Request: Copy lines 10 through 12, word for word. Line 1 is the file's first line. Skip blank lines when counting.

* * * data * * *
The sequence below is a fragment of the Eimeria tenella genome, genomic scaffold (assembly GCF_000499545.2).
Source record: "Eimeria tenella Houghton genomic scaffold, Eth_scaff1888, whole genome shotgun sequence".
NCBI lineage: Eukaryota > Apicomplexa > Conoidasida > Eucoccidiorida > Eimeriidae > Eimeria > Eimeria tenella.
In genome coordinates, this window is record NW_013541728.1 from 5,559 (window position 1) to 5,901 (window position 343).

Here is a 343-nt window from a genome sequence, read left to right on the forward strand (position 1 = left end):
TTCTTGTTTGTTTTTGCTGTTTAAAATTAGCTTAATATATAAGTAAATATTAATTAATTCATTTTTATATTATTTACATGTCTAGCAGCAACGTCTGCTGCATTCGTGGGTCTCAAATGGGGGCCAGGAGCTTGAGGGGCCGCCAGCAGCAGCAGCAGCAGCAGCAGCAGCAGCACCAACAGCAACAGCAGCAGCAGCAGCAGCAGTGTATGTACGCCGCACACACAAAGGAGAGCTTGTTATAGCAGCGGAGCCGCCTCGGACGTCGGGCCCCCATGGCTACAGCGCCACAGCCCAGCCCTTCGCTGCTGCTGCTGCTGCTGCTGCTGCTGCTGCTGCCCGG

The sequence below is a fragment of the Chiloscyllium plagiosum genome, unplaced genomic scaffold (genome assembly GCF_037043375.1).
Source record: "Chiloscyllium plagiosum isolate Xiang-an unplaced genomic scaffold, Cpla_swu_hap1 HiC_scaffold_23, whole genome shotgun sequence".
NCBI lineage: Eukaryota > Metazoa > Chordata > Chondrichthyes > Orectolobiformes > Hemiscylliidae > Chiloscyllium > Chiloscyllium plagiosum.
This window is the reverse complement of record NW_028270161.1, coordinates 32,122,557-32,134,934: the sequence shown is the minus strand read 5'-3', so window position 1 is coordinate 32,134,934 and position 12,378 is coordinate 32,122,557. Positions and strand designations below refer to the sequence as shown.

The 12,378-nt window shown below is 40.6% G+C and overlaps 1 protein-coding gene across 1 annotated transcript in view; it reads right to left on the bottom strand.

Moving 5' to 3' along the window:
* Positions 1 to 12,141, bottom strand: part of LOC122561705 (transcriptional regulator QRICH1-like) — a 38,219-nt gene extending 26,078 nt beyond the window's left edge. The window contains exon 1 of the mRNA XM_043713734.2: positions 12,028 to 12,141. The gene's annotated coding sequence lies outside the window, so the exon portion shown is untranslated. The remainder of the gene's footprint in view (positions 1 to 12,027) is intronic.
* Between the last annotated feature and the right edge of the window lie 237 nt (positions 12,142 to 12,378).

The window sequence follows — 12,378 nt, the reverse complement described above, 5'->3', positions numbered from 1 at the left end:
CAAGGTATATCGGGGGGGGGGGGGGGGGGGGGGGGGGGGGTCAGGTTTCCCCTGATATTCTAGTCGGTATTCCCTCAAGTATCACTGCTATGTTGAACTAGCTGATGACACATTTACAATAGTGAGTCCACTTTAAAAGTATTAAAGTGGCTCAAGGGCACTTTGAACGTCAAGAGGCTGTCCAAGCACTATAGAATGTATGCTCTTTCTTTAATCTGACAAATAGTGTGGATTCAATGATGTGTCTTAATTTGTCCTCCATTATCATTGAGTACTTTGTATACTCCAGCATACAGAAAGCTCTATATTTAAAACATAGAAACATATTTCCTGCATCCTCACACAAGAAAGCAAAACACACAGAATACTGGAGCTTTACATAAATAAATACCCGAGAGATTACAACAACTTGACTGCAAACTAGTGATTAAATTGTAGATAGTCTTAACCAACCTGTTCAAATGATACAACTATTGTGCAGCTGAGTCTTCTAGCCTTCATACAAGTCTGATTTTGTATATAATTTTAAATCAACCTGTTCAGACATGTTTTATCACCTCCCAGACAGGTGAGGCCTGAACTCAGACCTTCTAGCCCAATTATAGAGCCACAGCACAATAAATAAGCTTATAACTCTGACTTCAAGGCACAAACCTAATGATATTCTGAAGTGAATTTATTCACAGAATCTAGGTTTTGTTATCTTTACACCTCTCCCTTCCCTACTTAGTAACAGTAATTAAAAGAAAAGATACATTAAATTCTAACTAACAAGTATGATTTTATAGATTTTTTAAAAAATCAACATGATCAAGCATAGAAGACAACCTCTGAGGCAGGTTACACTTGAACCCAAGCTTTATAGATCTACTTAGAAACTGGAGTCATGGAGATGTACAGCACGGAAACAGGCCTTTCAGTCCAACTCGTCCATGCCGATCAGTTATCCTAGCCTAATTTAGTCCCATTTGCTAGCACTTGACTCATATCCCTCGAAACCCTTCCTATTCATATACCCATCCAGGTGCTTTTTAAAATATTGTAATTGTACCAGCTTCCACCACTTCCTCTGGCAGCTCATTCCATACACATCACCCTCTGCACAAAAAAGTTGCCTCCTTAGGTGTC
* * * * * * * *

This window is the reverse complement of record NW_028270161.1, coordinates 32,122,557-32,134,934: the sequence shown is the minus strand read 5'-3', so window position 1 is coordinate 32,134,934 and position 12,378 is coordinate 32,122,557. Positions and strand designations below refer to the sequence as shown.

The 12,378-nt window shown below is 40.6% G+C and overlaps 1 protein-coding gene across 1 annotated transcript in view; it reads right to left on the bottom strand.

Moving 5' to 3' along the window: